During my first term, we have proactively reached out to repair relationships and collaborate with St. Louis County, the Fond du Lac Band, and community partners.
We've laid the foundation for bigger things to come.
During my first term we've made the case that city government needs to become more inclusive. More collaborative. More fair and transparent. We've worked to listen and include more voices and ideas. We've met with thousands of people across the city. We operate by a mantra that the people most affected by our decisions need to be included in those decisions, or our efforts are doomed to fall short.
We've made mistakes to be sure, but three years in, I hope people feel a bit more connected and included, a bit more hopeful and confident that their stories will be heard and make a difference.
Ultimately, it is this confidence that I belong, that I am welcome and that my voice matters that will make or break everything we do as a city and as a community.
Duluth, we're on a roll.
We're riding a surge of momentum, national recognition, and hometown pride. We're also home to Olympic gold medalists and back-to-back national hockey championships.
And I am proud of what we've done together.
Yet despite positive job growth and new economic energy — despite that for the first time in a long time there are more jobs than active job-seekers — there are still too many people who can't secure a job, housing or child care that meets their needs.
Despite good news on our local efforts to transition to renewable energy, climate change increasingly inflicts more and more damage on our community.
Jobs. Childcare. Housing. Energy. These are urgent problems that we can't wait to solve.
So, let's take each of them on.
I know City Hall doesn't create jobs — as much as we Mayors sometimes like to take credit. But we can and must redouble our efforts to make sure everyone who wants a decent job can find one.
With the hiring of Elena Foshay, and the elevation of her role, we are integrating workforce development and career pathways into everything we do as a city.
Despite historically low unemployment rates last year, 7 percent of construction jobs, 8 percent of healthcare jobs, and about one in five service jobs went unfilled. Disparities persist along racial lines with African-American and Native American residents 4 times more likely to be excluded from a job
For my white friends in this audience — this racial disparity is our problem. If these statistics were about our families, if this dynamic of economic inequality were impacting our kids, we would be screaming from a mountaintop. I know it. If we don't address these disparities, they threaten the economic health and vitality of our whole community. Because as Paul Wellstone said, "WE all do better when we ALL do better."
We can't wait. We can't just wait for someone to offer help. And the market, left to its own devices, has done little to fill these worker shortages or erase these racial disparities.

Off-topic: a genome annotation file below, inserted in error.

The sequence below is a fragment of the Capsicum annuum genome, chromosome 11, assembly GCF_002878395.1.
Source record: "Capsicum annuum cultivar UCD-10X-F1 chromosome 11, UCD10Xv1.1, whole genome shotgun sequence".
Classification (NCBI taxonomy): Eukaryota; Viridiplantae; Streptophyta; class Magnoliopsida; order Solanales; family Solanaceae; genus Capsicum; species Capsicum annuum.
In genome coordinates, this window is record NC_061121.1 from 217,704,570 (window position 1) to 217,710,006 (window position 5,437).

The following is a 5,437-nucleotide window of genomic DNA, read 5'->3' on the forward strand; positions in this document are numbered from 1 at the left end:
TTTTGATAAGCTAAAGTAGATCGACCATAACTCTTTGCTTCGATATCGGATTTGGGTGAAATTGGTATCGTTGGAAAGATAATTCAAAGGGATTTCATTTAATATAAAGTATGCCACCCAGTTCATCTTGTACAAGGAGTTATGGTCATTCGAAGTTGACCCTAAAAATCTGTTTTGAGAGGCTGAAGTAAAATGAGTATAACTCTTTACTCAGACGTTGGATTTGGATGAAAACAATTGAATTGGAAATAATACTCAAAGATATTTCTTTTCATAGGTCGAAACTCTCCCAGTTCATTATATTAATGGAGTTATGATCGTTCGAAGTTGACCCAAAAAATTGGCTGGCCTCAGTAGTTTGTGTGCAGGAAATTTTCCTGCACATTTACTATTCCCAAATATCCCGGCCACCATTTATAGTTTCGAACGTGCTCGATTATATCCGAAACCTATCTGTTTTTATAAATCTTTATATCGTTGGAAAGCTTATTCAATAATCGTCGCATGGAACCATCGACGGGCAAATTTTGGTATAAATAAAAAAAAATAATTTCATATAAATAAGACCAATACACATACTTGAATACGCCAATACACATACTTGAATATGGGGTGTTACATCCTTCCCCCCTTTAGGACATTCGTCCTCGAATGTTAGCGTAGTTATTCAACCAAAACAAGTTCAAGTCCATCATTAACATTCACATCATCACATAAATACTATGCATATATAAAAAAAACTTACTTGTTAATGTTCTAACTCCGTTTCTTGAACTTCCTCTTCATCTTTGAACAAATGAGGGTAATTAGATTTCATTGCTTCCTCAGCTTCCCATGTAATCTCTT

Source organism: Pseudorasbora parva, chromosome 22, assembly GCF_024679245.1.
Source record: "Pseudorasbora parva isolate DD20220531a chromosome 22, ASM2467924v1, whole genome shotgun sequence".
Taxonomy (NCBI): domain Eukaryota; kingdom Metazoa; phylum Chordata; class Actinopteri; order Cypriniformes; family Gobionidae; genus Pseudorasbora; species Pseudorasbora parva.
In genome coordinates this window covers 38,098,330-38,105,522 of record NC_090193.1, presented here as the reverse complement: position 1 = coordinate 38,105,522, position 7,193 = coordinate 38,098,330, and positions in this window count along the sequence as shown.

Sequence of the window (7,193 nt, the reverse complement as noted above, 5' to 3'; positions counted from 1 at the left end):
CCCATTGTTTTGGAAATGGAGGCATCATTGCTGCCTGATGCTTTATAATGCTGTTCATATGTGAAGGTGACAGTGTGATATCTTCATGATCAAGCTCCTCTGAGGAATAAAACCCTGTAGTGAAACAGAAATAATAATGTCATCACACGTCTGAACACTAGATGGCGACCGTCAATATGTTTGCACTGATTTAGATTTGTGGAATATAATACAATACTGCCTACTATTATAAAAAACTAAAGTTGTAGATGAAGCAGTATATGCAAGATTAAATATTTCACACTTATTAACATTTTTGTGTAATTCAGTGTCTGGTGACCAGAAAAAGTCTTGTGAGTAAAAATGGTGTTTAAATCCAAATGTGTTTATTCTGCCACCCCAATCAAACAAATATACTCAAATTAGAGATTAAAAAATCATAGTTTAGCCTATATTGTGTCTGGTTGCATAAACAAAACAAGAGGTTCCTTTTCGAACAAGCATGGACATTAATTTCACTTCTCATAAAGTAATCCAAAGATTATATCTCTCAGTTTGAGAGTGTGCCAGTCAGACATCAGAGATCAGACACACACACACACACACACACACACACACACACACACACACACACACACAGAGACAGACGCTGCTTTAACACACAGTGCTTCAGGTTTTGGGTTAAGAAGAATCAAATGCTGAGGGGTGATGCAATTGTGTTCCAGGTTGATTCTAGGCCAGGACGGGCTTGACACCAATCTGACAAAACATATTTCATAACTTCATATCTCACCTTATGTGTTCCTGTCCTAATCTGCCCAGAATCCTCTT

So, here's where we're headed.
We need to build a talent pipeline to fill job vacancies in key sectors of our economy and smash persistent disparities across race and gender.
Working with the Duluth Building Trades and other community partners, we've taken a first step to address disparities and job shortages in the construction trades. On every significant construction project the city financially supports, we are now creating career pathways for women and others facing structural disadvantages that block their opportunities for work and a career.
We will proactively seek to work with builders and businesses who embrace creating job opportunities for those currently without jobs — partners who see this both as a personal priority for their business as well as the key to building shared economic prosperity across our community.
We will partner with healthcare employers, educational institutions and the hospitality industry to build strong pathways that provide workers a variety of different career options.
Duluth's CareerForce Center will form a group of Employer Workforce Champions — a group of business leaders who are committed to working together to create and help lead innovative city-wide efforts to tackle our workforce shortages and connect people with meaningful work. And the City of Duluth, as one of the area's largest employers, will sit at this table of Champions, not at its head, but because we are committed to seeing this change happen as an employer, and we, too, have a lot to learn.
Second, and connected with jobs, is accessible and affordable childcare.
A recent report identifies a shortage of 2,600 childcare spots in St. Louis County.
The economic cost of this shortage is immense — employers lose millions of dollars in lost productivity and families lose thousands in wages. Without childcare many of our children are denied opportunities for a healthy start in life. This stresses families and burdens employers.
And again, we can't wait.
So, here's where we're going.